Mead Baby 2.0: bottling day!

Today, we finally bottled our second attempt at making mead!

I last wrote about it here, and you can follow links to the whole process we went through, here. (Links will open in new tabs.)

Here is how it looked, after unwrapping the carboy from its towel (which served to insulate, as well as keep light out).

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Mead Baby 2.0: third ferment

Time for an update on our mead making!

The last time I posted about it, we had added a few raisins to the mead to boost fermentation.

Yesterday, my daughter was a sweetheart and racked it to another 1 gallon carboy.

It is now back in its little corner, all swaddled like a baby.

The mead was very clear before it got racked, but between the raisins floating on top and the sediment on the bottom, a fair bit was lost in the process. The jug wasn’t full anymore, already, and now it’s about 2/3rds full.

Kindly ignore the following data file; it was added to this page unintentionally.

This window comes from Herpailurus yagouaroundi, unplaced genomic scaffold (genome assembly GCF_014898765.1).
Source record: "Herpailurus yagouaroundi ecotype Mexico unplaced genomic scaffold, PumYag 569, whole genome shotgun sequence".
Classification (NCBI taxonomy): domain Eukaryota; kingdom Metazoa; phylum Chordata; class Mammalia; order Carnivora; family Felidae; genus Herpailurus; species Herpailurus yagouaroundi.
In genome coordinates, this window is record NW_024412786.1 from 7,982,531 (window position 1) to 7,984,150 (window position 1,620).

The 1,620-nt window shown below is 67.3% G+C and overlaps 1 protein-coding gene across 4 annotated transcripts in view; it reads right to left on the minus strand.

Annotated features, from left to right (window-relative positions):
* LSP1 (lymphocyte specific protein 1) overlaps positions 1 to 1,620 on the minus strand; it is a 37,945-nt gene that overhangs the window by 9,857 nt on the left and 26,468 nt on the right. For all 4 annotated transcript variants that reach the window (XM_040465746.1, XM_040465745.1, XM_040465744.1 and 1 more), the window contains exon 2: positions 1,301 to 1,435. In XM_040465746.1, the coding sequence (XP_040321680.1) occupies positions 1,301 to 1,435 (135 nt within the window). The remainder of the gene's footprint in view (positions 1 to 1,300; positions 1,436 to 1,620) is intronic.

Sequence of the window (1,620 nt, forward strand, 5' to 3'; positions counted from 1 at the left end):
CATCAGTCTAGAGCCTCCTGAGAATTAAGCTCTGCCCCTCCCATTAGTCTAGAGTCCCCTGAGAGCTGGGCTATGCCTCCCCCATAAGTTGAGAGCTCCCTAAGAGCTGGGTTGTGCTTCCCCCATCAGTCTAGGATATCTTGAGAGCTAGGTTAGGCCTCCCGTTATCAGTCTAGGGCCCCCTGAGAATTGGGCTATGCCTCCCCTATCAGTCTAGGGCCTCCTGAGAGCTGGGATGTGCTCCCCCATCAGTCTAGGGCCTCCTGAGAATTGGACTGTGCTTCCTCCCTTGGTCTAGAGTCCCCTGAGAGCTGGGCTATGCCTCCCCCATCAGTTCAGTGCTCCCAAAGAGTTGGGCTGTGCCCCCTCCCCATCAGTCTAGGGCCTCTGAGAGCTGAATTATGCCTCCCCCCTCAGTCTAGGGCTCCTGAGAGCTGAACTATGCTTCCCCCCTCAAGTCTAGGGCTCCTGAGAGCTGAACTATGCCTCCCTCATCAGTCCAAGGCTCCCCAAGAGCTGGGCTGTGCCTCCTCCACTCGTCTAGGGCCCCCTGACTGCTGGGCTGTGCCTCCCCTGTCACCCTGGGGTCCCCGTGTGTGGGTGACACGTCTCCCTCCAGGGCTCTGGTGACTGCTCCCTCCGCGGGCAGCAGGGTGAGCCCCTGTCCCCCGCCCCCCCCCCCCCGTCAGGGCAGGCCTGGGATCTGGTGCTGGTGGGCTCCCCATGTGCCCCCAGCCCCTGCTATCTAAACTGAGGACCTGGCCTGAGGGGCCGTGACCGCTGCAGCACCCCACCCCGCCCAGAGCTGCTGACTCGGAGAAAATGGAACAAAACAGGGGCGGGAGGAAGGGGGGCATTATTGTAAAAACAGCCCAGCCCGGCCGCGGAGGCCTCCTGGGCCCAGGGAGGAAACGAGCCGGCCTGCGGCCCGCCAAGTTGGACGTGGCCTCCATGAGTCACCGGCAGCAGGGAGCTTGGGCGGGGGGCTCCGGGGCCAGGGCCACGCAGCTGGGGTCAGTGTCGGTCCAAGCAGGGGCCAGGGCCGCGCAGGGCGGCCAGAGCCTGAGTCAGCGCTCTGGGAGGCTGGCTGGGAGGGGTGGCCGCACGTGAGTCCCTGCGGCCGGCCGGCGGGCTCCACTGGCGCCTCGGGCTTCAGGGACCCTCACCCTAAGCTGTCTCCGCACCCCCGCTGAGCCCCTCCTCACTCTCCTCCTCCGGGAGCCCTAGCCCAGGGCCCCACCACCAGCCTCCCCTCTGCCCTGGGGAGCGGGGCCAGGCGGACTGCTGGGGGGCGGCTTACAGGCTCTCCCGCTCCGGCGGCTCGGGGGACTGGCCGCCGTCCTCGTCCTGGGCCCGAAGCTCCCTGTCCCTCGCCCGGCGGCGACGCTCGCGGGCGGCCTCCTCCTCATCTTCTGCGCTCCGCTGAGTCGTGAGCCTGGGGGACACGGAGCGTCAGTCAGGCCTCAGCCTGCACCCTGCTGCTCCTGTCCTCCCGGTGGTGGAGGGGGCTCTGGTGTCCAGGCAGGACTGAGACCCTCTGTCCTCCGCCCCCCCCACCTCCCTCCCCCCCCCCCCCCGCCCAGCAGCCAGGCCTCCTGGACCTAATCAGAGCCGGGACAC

We’re still going to keep it in the 16C – 20C range, though I’ve read that cooler temperatures are just find by this point. We really could have bottled it, but we will leave it to ferment with an air lock for a while longer.

Now that it’s separated from the sediment, it should not develop any off tastes. At least according to what I’ve been reading. Any fermentation that continues at this point will be very slow.

I figure a couple more weeks, maybe a month, we’ll bottle it and do another test with the hydrometer to check the alcohol level. Given how much was lost to racking away from the sediment, I’m hoping we get 2 full bottles, plus a some left over to test and taste. 🙂

The Re-Farmer

Mead Baby 2.0: boosting fermentation